Septimius Severus
193 - 211 CE
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In the year of the "Empire for Sale", Septimius Severus was the first of three who answered the call to rescue Rome from the shame of having an emperor who had bought his title at public auction. But with the execution of Didius Julianus, the other two didn't just go away. This is where Septimius Severus proved that he wasn't above plain old treachery and deceit to tie up the loose ends.

Septimius Severus Denarius
About this coin:

In the year of the "Empire for sale", three provincial governors came forth to set matters straight. Septimius Severus got to Rome first. The Senate quickly declared Severus the new emperor, and sentenced Didius Julianus to death. Faced with real soldiers, the Praetorian Guard quickly abandoned Julianus, perhaps in hopes that the new emperor would look more favorably upon them

But Severus was no fool. When he arrived, he tricked the Praetorians into coming out of their stronghold without weapons. He executed the ones that had participated in the murder of Pertinax, then fired the rest en masse and replaced them with soldiers loyal to him.

But the other two claimants, Pescennius Niger and Clodius Albinus, didn't just pack up their tents and go home. Realizing that it would be difficult to fight both at once, he made friends with Albinus, promoting him to "Caesar", and promising him that he would be Severus's chosen successor. This left Severus free to fight and defeat Niger.

Severus then provoked a fight with Albinus by promoting his seven year old son (the future emperor Caracalla) to Caesar and declaring him to be Severus's chosen heir over Albinus. The timing of this was clearly designed to provoke Albinus to war, and it succeeded quite admirably -- nearly too well. The final battle was too close to call, and Severus was thrown from his horse and nearly killed. Only a fortuitus arrival of the cavalry saved him. But Albinus's forces were finally defeated. Albinus committed suicide, and Severus had his naked body laid out so he could trample it with his horse. He then sent Albinus's head back to Rome as a souvenir.

Upon returning home, Severus had 29 Senators executed for supporting Niger or Albinus. After this, he was never particularly popular with the Senate, but this didn't prove too big an obstacle, since he was well loved by the fellows who carried swords for a living.

Julia Domna Denarius
About this coin:

No one speaks of Severus's great love for his wife, Julia Domna, as they do of the love of Antoninus Pius for Faustina. But his respect for her political savvy was well known, and she was reputed to be his most valued advisor. She had given him two sons, Caracalla and Geta, who would become co-Emperors upon his death. As it would turn out, she would outlive him and both of their sons, and would use her own death to undermine support for their successor.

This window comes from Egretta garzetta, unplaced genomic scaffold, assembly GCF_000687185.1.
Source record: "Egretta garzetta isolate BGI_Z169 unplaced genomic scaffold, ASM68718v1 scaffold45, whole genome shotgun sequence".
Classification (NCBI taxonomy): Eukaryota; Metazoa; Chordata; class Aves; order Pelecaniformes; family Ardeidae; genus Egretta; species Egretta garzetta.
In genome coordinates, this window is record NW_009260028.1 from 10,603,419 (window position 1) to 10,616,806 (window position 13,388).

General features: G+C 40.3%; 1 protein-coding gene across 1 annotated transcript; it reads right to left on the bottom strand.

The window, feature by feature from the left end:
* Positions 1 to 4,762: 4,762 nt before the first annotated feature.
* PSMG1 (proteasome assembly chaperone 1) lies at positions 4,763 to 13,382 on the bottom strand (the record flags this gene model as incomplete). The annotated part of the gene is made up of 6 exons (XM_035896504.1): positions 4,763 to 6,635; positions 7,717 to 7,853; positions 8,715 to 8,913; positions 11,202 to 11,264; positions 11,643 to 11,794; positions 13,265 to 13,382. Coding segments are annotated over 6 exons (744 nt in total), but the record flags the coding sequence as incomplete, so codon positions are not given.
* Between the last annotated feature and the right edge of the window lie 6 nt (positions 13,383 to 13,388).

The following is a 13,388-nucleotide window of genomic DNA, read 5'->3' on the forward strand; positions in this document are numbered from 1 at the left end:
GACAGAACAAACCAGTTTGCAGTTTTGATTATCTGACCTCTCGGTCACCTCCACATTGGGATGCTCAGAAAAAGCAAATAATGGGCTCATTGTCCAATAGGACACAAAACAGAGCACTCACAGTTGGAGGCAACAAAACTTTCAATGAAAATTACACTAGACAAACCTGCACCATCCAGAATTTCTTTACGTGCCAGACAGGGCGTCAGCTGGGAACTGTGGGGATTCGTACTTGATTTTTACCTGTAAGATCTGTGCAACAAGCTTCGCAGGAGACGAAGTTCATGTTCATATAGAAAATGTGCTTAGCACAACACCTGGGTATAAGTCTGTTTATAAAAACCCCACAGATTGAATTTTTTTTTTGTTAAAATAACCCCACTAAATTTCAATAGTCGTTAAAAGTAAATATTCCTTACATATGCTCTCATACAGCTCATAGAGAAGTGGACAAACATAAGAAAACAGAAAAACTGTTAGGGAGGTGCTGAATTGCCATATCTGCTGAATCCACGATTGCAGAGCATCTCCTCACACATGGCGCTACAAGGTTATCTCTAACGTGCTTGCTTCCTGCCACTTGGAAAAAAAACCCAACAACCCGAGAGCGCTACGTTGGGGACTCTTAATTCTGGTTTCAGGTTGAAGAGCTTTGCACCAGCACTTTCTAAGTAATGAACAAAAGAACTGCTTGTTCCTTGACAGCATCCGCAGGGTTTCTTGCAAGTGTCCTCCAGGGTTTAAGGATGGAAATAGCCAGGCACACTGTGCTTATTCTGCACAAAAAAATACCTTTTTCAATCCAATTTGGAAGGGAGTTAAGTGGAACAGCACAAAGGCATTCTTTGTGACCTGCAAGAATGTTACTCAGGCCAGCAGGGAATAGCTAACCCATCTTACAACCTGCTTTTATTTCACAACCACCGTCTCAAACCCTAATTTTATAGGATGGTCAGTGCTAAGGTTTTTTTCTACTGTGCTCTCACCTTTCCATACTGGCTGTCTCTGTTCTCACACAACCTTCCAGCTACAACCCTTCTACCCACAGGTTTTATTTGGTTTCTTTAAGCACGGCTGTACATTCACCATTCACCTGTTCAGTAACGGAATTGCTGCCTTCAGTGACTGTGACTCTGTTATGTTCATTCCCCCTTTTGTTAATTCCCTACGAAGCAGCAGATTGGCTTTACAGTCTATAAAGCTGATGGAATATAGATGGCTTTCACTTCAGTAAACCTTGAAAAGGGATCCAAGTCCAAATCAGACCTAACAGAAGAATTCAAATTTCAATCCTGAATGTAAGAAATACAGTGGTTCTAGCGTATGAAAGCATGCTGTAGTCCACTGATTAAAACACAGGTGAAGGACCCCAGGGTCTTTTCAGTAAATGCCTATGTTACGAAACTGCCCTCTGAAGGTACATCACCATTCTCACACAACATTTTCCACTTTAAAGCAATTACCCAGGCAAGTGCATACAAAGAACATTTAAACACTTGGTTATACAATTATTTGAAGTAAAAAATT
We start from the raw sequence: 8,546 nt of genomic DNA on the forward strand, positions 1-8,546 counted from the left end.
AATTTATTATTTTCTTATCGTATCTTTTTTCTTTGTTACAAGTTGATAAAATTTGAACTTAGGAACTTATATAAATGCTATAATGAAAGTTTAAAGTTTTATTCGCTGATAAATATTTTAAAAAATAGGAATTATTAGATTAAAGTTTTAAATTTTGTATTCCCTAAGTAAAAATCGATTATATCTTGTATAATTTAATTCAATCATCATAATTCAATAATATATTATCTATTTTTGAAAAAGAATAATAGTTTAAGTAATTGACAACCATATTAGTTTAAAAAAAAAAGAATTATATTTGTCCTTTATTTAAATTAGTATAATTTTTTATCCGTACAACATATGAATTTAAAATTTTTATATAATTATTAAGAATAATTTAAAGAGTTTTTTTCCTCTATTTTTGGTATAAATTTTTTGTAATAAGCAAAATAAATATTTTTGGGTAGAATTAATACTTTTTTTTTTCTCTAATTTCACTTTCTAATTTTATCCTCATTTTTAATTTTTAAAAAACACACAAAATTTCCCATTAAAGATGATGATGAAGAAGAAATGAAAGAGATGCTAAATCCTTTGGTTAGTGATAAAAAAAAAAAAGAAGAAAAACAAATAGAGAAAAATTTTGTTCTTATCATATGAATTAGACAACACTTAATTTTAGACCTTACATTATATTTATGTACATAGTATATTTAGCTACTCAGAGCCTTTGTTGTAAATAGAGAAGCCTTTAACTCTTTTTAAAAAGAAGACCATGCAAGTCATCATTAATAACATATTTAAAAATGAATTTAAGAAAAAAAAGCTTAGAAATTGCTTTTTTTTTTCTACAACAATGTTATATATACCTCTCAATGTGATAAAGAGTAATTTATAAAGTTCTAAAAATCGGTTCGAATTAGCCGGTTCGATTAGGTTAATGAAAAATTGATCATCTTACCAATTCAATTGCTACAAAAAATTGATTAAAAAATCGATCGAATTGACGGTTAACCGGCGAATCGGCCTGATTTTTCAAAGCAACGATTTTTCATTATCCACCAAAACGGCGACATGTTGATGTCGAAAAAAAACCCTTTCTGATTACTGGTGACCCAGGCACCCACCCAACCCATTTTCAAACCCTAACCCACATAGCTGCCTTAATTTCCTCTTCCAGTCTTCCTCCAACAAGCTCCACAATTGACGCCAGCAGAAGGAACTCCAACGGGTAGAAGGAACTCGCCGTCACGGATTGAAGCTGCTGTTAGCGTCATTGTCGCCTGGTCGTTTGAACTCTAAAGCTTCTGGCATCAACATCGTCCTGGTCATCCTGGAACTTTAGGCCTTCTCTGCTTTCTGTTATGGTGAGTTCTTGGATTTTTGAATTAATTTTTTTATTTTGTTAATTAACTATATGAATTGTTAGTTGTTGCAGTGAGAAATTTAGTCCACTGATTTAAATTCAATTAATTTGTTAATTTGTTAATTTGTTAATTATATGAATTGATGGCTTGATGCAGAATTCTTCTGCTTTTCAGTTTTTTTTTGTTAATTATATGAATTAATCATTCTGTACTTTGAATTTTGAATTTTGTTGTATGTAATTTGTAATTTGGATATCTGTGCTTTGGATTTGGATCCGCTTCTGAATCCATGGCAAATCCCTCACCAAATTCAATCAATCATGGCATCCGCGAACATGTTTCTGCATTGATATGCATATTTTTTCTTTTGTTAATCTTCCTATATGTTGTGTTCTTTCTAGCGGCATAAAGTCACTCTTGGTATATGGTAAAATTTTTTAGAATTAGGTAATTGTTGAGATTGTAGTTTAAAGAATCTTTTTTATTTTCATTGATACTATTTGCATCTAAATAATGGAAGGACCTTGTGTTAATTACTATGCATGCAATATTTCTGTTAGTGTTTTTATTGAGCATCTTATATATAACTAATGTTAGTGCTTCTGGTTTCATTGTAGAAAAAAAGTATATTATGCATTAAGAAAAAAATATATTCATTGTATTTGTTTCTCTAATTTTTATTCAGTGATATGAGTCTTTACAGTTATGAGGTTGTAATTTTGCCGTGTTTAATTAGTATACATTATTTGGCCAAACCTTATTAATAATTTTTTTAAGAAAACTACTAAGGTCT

Militarily, Severus led one of the most successful campaigns against Parthia that Rome would know. He first captured Mesopotamia, territory that had been under Roman control in the last years of Trajan, but relinquished by Hadrian. He then drove deep into Parthian territory, capturing and sacking the capital, Ctesiphon. But he didn't try to hold it; instead, he attempted (without success) to take and hold Hatra, an important city for the caravan trade.

Severus had already made it clear that his favorite son and chosen successor was Caracalla. He married Caracalla off to Plautilla, the daughter of of Severus's friend and Praetorian Prefect, Plautianus. But Caracalla wasn't at all happy with these arrangements, and made public threats to have both wife and father-in-law killed when he came to power. But he didn't have to wait that long.

Three years later, three low-ranking military officers informed Severus that Plautianus had recruited them to murder him and Caracalla. Two versions of the story exist. In one, the plot was an invention of Caracalla, who put them up to it to convince his father to execute Plautianus. In the other, the plot was real, driven by Plautianus's fear for himself and his daughter should Caracalla come to power. In either case, Severus believed it. He executed Plautianus and sent Plautilla into exile. Caracalla was quite pleased.

However, Caracalla didn't find it quite so easy to get rid of his hated brother Geta. The boys' mother seemed to prefer her younger son, and she wheedled Severus into promoting Geta to co-Augustus with him and Caracalla.

Shortly thereafter, trouble broke out in Britain, and Severus and sons headed across the English Channel to stomp some barbarians. But Severus's health was failing, and the boys weren't really into it -- they had their hearts set on stomping each other. One story of dubious authenticity has Caracalla attempting to assassinate his father. According to this, they were riding ahead of the army when Caracalla tried to stab his father in the back. Shouts from the nearby troops supposedly alerted Severus, and Caracalla gave up the attempt.

In any case, after eighteen years of a highly successful reign, Severus died in England, and his plan to finally conquer Scotland was never realized.


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